EJ Viso on track to change reckless reputation
Late for an appointment, E.J. Viso is getting nowhere fast. The IndyCar driver is stuck in gridlock traffic outside Toronto's Canadian National Exhibition grounds, site of last weekend's race.
Idling behind a long line of cars being held up by a traffic cop, Viso can do nothing but sit helpless behind the wheel while exchanging text messages to inform a member of his KV Racing Technology team of his predicament.
Frustrating as it is, it was yet another lesson for Viso to remain patient, something the fast, feisty and sometimes reckless Venezuelan has often been accused of lacking.
''Yeah, I have a reputation. And in a lot of ways I think I deserve to be called that way,'' Viso said. ''But in some others, I think this sport is also a little bit cruel and cold, because people only see the result and they don't understand why.''
The results haven't been pretty.
In his fifth IndyCar season, Viso has far more did not finishes (24) than top 10s (16), with his best race coming two years ago at Iowa where he placed third. Mechanical issues have been a problem, but more notably his career has been plagued by crashes. He's been involved in so many that his name has been transformed into a verb, ''Visoed,'' the title of a mock Twitter account where followers detail each of the driver's latest setbacks.
Even his fellow drivers can't resist poking fun, as four-time champion Dario Franchitti did after Viso and Will Power were involved in a crash at Iowa a few weeks ago.
''It's a little rich coming from E.J.,'' Franchitti said after watching Viso and Power exchange vulgar gestures shortly after the wreck. ''He's hit everything but the pace car.''
Viso can't get a break, even when a crash isn't his fault (Power acknowledged he didn't see Viso coming) and even though he's been racing much cleaner and better this year. He's posted three top-10 finishes, with his best a fifth place at Milwaukee, where he led a career-high 27 laps.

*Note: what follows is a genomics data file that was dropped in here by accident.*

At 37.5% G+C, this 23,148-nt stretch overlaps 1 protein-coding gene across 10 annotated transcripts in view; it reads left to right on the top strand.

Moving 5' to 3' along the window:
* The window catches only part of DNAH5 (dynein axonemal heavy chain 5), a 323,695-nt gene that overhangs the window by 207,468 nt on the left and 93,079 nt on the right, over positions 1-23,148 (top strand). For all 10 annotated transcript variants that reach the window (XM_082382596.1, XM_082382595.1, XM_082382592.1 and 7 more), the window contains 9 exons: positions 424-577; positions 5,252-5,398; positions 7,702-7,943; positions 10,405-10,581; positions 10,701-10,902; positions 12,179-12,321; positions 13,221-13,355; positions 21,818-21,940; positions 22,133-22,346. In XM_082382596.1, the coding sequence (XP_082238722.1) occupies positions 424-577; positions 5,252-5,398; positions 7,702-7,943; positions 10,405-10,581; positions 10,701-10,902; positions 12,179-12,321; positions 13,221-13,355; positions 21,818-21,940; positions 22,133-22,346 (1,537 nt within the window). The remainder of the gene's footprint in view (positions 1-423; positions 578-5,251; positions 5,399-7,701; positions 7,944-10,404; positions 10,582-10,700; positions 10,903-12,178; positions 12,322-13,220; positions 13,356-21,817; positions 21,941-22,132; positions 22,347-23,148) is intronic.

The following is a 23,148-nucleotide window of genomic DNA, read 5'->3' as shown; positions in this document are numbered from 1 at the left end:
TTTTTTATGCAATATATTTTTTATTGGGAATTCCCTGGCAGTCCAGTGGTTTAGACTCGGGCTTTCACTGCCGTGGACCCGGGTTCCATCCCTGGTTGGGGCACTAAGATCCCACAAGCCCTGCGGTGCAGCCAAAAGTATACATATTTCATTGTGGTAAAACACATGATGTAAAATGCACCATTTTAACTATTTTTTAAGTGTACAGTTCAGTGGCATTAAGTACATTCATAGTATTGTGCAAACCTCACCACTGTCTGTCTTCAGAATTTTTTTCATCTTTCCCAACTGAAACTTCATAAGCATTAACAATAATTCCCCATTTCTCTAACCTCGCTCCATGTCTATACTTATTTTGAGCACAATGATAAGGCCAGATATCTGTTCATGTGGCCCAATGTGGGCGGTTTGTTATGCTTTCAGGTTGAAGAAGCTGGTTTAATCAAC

He's also been far better at keeping his car running, having failed to finish only two of 10 races: at Iowa and Texas, where a mechanical problem ended his day.
At Toronto, last weekend, Viso overcame an engine problem and finished 20th.
''I'm definitely pleased somehow, because I think a lot of the things I didn't have in the past, we have them right now,'' he said of his season so far. ''But I probably am not fully pleased because we haven't been able to seal the deals many times this year.''
Some of the credit to Viso's improvement goes to KV co-owner Jimmy Vasser, the former driver who's taken Viso under his wing this season. Vasser, who counted 10 career wins and 67 top-five finishes, brings a wealth of track experience. He has also attempted to be a calming influence, too.
''The last few years, I think he got frustrated and maybe thought people were out to get him,'' Vasser said. ''That's the biggest thing for him to make him feel, `Hey, they want me to do well. I'm their No. 1.'''
And there was also an emphasis on having Viso finish races.
''In the winter time, I said, `Listen man, this has to stop. You're now a verb,''' Vasser said, referring to the Twitter account. ''I don't want him to be the at-Visoed guy anymore. They're going to have to find somebody else.''
Viso responded by becoming more of a team player. He elected to spend part of the offseason living in Indianapolis, so that he can be closer to his crew and car. Vasser has begun seeing the potential, though not yet the results.
''He has matured,'' Vasser said. ''I think he can win races, definitely. ... It's just a little bit of race craft, and a little bit of leadership skills to help lead the team to where he needs to be in the victory circle.''
Power has noticed a difference, too.
''I personally recognize that he's racing a lot smarter than he used to,'' Power said. ''I don't know what everyone else sees, but at the end of the day, once he starts actually getting results, a couple of podiums in a row, people will go, `Wow, he's doing a great job.'''
That's the objective, Viso said.
''I'm doing every single thing that I can do on my side to step up my game,'' he said. ''This is only making me hungrier and value more the podiums when they come.''
And maybe then, he'll be able to silence his critics.
''I'm being judged by guys who have been doing this for 16 years. But you know what, I want to see their curriculum, what happened in their first years,'' Viso said. ''Even our friend, Dario, he had a terrible reputation in his first years. But then you learn.''